Our political culture is littered with the unwatched pilots of new shows whose characters and plot lines bombed, whose audience never appeared, whose contracts got canceled. They’re memory-holed as quickly as a Netflix show that didn’t make it; instead, we go back to the homepage to binge or doomscroll, and an entirely different fable is there ready for you to consume.

Swipe! Swipe! Swipe! goes the smartphone screen.

Click! Click! Click! goes the TV remote.

Both Left and Right are now involved in a wrestling match for the narrative remote-control, one side wanting to switch to watching a show about Biden’s drug-addicted son, and the other claiming it’s bad movie not worth watching. Facebook and Twitter, as owners of the two TVs everyone is staring at, are wondering whether to override the remote signal and just make their own channel decision. Nobody is actually arguing about inarguable realities: it’s simply narrative warfare, a virtualized version of two speakers heckling each other, each claiming the stump in the face of a split but increasingly unruly audience, and the ruckus amplified globally via the totalizing Internet spectacle.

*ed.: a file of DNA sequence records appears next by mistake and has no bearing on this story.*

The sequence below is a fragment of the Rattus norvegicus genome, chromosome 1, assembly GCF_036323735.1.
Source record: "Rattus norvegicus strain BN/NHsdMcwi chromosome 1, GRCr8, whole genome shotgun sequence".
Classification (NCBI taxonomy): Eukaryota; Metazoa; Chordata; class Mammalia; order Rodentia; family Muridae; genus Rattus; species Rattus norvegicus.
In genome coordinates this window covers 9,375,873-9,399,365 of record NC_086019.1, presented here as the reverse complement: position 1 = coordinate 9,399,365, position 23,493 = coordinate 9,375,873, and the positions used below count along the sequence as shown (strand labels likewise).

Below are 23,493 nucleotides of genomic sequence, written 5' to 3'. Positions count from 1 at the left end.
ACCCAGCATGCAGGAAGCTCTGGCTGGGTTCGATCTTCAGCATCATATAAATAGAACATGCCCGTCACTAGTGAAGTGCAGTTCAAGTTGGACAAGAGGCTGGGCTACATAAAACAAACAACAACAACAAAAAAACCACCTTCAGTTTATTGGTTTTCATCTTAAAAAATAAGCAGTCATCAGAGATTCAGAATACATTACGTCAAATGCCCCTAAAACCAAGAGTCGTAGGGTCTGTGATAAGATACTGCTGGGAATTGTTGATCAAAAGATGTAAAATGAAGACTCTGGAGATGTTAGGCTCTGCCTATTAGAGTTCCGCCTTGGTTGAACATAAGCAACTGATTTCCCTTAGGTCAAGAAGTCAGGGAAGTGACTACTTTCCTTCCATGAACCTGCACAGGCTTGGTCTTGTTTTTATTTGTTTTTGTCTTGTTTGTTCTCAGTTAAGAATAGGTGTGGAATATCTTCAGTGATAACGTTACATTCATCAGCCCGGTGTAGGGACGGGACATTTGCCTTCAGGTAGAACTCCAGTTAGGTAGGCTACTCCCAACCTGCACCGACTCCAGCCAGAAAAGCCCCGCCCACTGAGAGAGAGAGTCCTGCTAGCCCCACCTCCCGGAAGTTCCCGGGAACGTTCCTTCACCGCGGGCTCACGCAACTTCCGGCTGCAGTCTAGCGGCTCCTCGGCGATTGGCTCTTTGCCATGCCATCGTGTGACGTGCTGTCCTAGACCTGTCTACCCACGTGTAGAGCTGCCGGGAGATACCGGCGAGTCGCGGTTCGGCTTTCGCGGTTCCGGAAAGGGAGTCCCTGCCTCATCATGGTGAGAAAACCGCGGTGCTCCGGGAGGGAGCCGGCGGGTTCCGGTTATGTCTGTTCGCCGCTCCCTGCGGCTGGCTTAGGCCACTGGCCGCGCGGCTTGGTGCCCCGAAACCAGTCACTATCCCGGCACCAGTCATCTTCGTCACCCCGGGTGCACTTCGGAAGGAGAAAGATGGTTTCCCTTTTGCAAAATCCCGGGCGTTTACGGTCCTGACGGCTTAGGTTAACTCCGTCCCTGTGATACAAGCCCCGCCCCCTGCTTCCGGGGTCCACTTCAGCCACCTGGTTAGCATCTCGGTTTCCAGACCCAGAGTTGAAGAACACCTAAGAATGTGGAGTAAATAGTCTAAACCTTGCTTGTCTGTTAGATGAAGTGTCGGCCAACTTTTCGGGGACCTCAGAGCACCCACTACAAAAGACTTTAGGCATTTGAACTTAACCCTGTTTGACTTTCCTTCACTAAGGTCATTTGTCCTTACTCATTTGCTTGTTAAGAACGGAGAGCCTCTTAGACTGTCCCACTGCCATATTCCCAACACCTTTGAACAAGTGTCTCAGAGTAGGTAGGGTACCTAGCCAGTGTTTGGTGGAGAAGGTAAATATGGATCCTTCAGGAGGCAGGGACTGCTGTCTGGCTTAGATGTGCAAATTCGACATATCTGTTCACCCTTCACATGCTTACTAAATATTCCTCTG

As one example of a lapsed narrative, take Russiagate, which has become (to borrow from Churchill) a riddle wrapped in a hacked email inside an oppo report. Let’s specifically look at ‘Russiagate Was Not a Hoax’² by Franklin Foer as a classic example of the genre. The piece is littered with the all the tropes of some convoluted whodunit: “narrative closure, “the Kiliminik story line”, “strands of speculation”, and ever on. The thing doesn’t read like investigative journalism so much as the fan wikis that sprout around cult media like Star Wars or The Sopranos: some factual framework (the ‘canon’, what is provably in the main storyline of the film or show), with endless speculative add-ons and extras from non-canonical sources. The end result is crowdsourced ‘world creation’ that’s the measure of good sci-fi: a rich and self-consistent world where a reader or viewer can imagine themselves inhabiting, and perhaps even adding to, like a game of narrative Minecraft. Those who take Russiagate seriously sound less like investigative journalists and more like obsessive fanboys; it resonates only if you too are a fan of series, and otherwise it all sounds kind of nerdy and too fantastical by half.